‘Suspended Animation’: Can cooling human bodies to super low
Imagine you are shot or stabbed and losing a massive amount of blood.

Simply put, your chances of survival with ongoing blood loss are slim: the likely outcome from such serious trauma is profound shock ending in cardiac arrest (the heart stops beating).

But an experimental technique that drastically lowers core body temperature in victims who have or are about to suffer a cardiac arrest could extend the window of time for trauma surgeons to repair severe and life threatening injuries.

According to a report in New Scientist last week, a team of trauma surgeons led by Dr. Samuel Tisherman at the University of Maryland School of Medicine are the first to utilize such a technique that effectively places a human into a unique state, akin to “suspended animation”.

By inducing profound hypothermia (lowering the core body temperature), the heart, brain and other critical organs are placed into such a “standby mode”, in which they do not require nearly as much oxygen, limiting damage to cells and organs.

Formally known as Emergency Preservation and Resuscitation (EPR), the goal is to rapidly cool victims of trauma who have, or are likely to suffer a cardiac arrest (due to ongoing blood loss), by replacing their entire blood volume with ice-cold saline (salt water).

The temperature achieved with this technique is bone chilling—dropping the body’s core temperature to about 50 degrees Fahrenheit (normal body temp is 98.6 Fahrenheit) via an ice-cold saline solution injected into the aorta, the major blood vessel leaving the heart that supplies blood to the rest of the body.

This induced state of hypothermia effectively places the body into a state of suspended animation, almost a type of “standby mode”. In this state, the body’s metabolism drastically decreases, and our cells do not require as much oxygen, significantly reducing the potential for cellular damage.

The rationale is that this approach may allow extra time for surgeons to gain control of bleeding, followed by delayed resuscitation with cardiopulmonary bypass (a specialized machine that filters the blood and returns it to the patient).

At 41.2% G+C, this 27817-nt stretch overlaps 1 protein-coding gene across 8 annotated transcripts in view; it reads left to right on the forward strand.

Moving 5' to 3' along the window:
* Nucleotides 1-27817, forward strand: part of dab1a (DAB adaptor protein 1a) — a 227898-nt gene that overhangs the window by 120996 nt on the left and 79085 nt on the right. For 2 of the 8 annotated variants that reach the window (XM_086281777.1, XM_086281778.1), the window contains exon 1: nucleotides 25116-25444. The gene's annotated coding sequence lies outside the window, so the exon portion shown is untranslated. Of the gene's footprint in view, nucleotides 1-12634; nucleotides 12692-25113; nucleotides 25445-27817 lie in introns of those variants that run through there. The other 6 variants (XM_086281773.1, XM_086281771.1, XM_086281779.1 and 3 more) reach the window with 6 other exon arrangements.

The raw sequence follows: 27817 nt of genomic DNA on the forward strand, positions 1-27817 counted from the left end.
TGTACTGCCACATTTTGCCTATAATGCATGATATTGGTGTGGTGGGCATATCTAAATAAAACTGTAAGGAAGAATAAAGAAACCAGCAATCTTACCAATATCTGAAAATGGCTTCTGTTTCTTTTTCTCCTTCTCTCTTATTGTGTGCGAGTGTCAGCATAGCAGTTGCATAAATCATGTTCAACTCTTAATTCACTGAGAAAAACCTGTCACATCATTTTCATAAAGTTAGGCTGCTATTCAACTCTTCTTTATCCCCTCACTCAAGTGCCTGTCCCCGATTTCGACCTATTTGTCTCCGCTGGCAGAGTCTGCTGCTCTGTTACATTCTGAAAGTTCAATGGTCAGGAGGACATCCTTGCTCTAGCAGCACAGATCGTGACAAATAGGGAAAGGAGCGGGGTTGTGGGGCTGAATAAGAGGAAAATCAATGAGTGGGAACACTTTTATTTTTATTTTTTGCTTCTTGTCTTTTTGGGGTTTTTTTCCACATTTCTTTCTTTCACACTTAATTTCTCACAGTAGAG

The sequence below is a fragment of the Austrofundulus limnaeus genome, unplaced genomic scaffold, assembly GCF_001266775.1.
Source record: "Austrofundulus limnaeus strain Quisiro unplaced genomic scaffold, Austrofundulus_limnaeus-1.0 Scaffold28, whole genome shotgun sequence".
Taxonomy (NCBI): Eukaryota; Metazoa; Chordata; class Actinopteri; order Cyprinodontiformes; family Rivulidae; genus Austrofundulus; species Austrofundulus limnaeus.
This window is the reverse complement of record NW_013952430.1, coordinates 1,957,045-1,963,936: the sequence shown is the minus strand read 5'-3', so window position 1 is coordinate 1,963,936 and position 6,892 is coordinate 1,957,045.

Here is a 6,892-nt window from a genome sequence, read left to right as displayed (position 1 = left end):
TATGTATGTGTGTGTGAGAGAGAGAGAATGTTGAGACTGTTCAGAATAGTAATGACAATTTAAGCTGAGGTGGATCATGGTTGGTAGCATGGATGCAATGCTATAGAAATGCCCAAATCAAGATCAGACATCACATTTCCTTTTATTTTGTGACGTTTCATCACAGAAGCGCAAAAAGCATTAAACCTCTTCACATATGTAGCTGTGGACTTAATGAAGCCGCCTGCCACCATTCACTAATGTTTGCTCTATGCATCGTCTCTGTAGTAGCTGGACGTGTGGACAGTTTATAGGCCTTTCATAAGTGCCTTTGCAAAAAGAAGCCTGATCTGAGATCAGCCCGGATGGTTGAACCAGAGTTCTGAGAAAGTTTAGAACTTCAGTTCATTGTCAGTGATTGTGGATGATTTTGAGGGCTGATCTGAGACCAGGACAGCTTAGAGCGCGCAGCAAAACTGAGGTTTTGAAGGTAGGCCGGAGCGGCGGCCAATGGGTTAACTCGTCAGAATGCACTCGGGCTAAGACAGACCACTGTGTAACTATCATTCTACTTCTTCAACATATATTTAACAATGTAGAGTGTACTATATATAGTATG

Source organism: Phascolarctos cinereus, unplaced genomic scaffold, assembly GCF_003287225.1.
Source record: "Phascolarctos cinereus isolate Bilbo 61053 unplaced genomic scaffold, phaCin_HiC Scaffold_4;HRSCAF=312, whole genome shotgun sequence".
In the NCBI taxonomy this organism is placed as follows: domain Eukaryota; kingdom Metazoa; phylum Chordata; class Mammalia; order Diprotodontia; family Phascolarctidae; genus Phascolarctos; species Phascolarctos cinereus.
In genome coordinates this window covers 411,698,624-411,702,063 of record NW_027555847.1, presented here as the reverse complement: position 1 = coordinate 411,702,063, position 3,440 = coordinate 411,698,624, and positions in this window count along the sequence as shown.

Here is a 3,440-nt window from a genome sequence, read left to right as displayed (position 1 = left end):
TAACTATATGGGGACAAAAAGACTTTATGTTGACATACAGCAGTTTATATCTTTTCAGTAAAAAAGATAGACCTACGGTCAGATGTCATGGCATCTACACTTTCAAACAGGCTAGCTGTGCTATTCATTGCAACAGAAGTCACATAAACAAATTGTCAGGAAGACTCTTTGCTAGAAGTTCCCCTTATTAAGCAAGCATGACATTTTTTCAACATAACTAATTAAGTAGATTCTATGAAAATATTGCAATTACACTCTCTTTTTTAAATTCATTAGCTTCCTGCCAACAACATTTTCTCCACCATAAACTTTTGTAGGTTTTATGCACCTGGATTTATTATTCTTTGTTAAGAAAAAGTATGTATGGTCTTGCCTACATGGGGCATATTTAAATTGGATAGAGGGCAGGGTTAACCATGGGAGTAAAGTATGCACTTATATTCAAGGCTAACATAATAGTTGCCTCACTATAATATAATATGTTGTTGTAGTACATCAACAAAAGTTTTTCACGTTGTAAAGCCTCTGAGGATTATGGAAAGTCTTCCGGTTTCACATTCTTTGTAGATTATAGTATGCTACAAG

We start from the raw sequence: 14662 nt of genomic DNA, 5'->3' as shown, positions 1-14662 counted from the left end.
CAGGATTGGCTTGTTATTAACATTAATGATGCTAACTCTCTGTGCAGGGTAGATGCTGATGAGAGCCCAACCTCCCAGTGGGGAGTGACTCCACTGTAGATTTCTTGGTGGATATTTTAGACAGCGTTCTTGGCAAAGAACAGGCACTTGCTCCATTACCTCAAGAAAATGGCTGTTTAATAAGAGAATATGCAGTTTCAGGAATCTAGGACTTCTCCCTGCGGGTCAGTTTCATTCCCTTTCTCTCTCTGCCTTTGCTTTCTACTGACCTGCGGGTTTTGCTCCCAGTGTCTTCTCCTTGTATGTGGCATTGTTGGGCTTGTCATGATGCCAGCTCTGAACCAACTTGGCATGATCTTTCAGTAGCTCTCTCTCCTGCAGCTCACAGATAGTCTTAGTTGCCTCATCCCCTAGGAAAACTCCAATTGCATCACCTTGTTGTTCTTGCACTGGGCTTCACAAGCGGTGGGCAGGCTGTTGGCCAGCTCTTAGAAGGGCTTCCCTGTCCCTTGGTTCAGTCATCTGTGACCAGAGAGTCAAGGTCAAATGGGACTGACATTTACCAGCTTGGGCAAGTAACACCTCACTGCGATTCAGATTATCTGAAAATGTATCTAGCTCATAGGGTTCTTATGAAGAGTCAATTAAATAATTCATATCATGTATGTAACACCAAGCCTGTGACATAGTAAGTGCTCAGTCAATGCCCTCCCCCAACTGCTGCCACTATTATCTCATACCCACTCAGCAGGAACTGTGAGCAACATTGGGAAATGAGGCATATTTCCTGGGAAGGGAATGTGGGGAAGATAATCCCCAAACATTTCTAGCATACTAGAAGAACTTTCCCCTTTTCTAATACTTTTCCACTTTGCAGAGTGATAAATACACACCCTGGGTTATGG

Tisherman and his colleagues have already performed the procedure on at least one patient and plan to report results next month, according to the report in New Scientist.

But the long term goal is to compare EPR in an upcoming trial to standard resuscitation which would typically involve a procedure known as emergency department (ED) thoracotomy: the chest is opened with a surgical incision, the aorta (large blood vessel coming out of the heart) is cross clamped to increase blood flow to the brain, followed by open cardiac massage (manually compressing the heart to generate blood flow) .

His plan is to compare outcomes of 10 persons undergoing EPR with another 10 individuals who undergo standard resuscitation. The FDA has approved the trial obviating the need for patient consent since the injuries are presumably fatal with no alternative options for treatment.

The ED thoracotomy is a last ditch effort to save a patient of penetrating trauma who loses “signs of life”— pulse and blood pressure–when they arrive in the emergency department. Overall survival from such a procedure is about 10-13% in most studies, with neurologically intact survival abysmally low (2%).

Source: https://www.forbes.com/sites/robertglatter/2019/11/25/suspended-animation-can-cooling-our-bodies-to-super-low-temperatures-save-us-after-deadly-trauma-and-blood-loss/#7660722257c7
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Dr. S●●●●r D●●●i
Dr. S●●●●r D●●●i General Medicine
Very interesting article on emergency trauma care.Dr.Sudhir Desai.
Nov 27, 2019Like
Dr. s●●●●p s●●●●●●●●●a
Dr. s●●●●p s●●●●●●●●●a Oral and Maxillofacial Surgery
Induced hypothermia, obviously great as a last resort but patient may face comatose condition.
Nov 28, 2019Like